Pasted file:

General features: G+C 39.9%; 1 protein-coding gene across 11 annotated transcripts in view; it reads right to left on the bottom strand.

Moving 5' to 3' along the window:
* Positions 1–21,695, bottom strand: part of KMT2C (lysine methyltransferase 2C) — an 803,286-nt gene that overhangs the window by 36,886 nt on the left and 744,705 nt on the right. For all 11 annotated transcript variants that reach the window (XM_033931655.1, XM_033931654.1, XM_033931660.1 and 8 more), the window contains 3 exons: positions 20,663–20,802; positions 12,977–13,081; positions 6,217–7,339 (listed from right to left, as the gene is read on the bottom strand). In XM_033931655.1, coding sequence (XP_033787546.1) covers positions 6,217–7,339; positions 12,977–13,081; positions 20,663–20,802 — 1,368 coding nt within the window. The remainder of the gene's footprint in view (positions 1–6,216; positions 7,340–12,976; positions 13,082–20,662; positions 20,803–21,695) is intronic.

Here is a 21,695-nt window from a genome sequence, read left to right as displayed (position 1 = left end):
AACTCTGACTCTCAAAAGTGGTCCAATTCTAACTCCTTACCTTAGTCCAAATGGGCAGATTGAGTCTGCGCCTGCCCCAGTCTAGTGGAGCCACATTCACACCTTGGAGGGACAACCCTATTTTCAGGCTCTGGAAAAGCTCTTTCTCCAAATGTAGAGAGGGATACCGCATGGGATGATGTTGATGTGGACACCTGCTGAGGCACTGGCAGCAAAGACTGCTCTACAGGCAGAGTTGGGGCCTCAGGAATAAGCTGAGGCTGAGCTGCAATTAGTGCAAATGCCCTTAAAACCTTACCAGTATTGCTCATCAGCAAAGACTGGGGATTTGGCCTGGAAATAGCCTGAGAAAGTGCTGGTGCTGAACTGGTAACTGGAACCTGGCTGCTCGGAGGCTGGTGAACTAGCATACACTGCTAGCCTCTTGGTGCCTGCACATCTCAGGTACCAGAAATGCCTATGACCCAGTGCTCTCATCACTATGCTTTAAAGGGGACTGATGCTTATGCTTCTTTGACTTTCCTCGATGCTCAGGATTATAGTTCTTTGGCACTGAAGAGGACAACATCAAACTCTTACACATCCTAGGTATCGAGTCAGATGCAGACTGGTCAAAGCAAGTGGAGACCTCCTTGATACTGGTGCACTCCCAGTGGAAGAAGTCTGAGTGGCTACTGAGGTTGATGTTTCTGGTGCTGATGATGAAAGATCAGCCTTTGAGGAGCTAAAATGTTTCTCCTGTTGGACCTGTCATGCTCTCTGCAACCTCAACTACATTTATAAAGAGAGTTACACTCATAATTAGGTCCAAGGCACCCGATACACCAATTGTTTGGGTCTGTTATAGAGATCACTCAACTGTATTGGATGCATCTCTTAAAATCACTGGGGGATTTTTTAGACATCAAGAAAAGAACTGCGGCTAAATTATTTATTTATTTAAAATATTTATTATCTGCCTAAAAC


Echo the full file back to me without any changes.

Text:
General features: G+C 39.9%; 1 protein-coding gene across 11 annotated transcripts in view; it reads right to left on the bottom strand.

Moving 5' to 3' along the window:
* Positions 1–21,695, bottom strand: part of KMT2C (lysine methyltransferase 2C) — an 803,286-nt gene that overhangs the window by 36,886 nt on the left and 744,705 nt on the right. For all 11 annotated transcript variants that reach the window (XM_033931655.1, XM_033931654.1, XM_033931660.1 and 8 more), the window contains 3 exons: positions 20,663–20,802; positions 12,977–13,081; positions 6,217–7,339 (listed from right to left, as the gene is read on the bottom strand). In XM_033931655.1, coding sequence (XP_033787546.1) covers positions 6,217–7,339; positions 12,977–13,081; positions 20,663–20,802 — 1,368 coding nt within the window. The remainder of the gene's footprint in view (positions 1–6,216; positions 7,340–12,976; positions 13,082–20,662; positions 20,803–21,695) is intronic.

Here is a 21,695-nt window from a genome sequence, read left to right as displayed (position 1 = left end):
AACTCTGACTCTCAAAAGTGGTCCAATTCTAACTCCTTACCTTAGTCCAAATGGGCAGATTGAGTCTGCGCCTGCCCCAGTCTAGTGGAGCCACATTCACACCTTGGAGGGACAACCCTATTTTCAGGCTCTGGAAAAGCTCTTTCTCCAAATGTAGAGAGGGATACCGCATGGGATGATGTTGATGTGGACACCTGCTGAGGCACTGGCAGCAAAGACTGCTCTACAGGCAGAGTTGGGGCCTCAGGAATAAGCTGAGGCTGAGCTGCAATTAGTGCAAATGCCCTTAAAACCTTACCAGTATTGCTCATCAGCAAAGACTGGGGATTTGGCCTGGAAATAGCCTGAGAAAGTGCTGGTGCTGAACTGGTAACTGGAACCTGGCTGCTCGGAGGCTGGTGAACTAGCATACACTGCTAGCCTCTTGGTGCCTGCACATCTCAGGTACCAGAAATGCCTATGACCCAGTGCTCTCATCACTATGCTTTAAAGGGGACTGATGCTTATGCTTCTTTGACTTTCCTCGATGCTCAGGATTATAGTTCTTTGGCACTGAAGAGGACAACATCAAACTCTTACACATCCTAGGTATCGAGTCAGATGCAGACTGGTCAAAGCAAGTGGAGACCTCCTTGATACTGGTGCACTCCCAGTGGAAGAAGTCTGAGTGGCTACTGAGGTTGATGTTTCTGGTGCTGATGATGAAAGATCAGCCTTTGAGGAGCTAAAATGTTTCTCCTGTTGGACCTGTCATGCTCTCTGCAACCTCAACTACATTTATAAAGAGAGTTACACTCATAATTAGGTCCAAGGCACCCGATACACCAATTGTTTGGGTCTGTTATAGAGATCACTCAACTGTATTGGATGCATCTCTTAAAATCACTGGGGGATTTTTTAGACATCAAGAAAAGAACTGCGGCTAAATTATTTATTTATTTAAAATATTTATTATCTGCCTAAAAC